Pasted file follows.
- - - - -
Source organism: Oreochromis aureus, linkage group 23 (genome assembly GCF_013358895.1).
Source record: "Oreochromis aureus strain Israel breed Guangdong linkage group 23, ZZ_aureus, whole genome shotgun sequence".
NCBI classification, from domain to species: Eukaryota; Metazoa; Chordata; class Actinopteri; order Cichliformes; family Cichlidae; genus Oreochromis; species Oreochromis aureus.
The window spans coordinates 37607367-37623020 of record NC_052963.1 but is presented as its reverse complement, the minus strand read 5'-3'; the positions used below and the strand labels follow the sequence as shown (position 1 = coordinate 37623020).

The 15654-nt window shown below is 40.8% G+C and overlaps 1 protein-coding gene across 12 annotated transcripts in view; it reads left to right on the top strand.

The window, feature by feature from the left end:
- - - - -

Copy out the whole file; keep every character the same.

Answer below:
Source organism: Oreochromis aureus, linkage group 23 (genome assembly GCF_013358895.1).
Source record: "Oreochromis aureus strain Israel breed Guangdong linkage group 23, ZZ_aureus, whole genome shotgun sequence".
NCBI classification, from domain to species: Eukaryota; Metazoa; Chordata; class Actinopteri; order Cichliformes; family Cichlidae; genus Oreochromis; species Oreochromis aureus.
The window spans coordinates 37607367-37623020 of record NC_052963.1 but is presented as its reverse complement, the minus strand read 5'-3'; the positions used below and the strand labels follow the sequence as shown (position 1 = coordinate 37623020).

The 15654-nt window shown below is 40.8% G+C and overlaps 1 protein-coding gene across 12 annotated transcripts in view; it reads left to right on the top strand.

The window, feature by feature from the left end: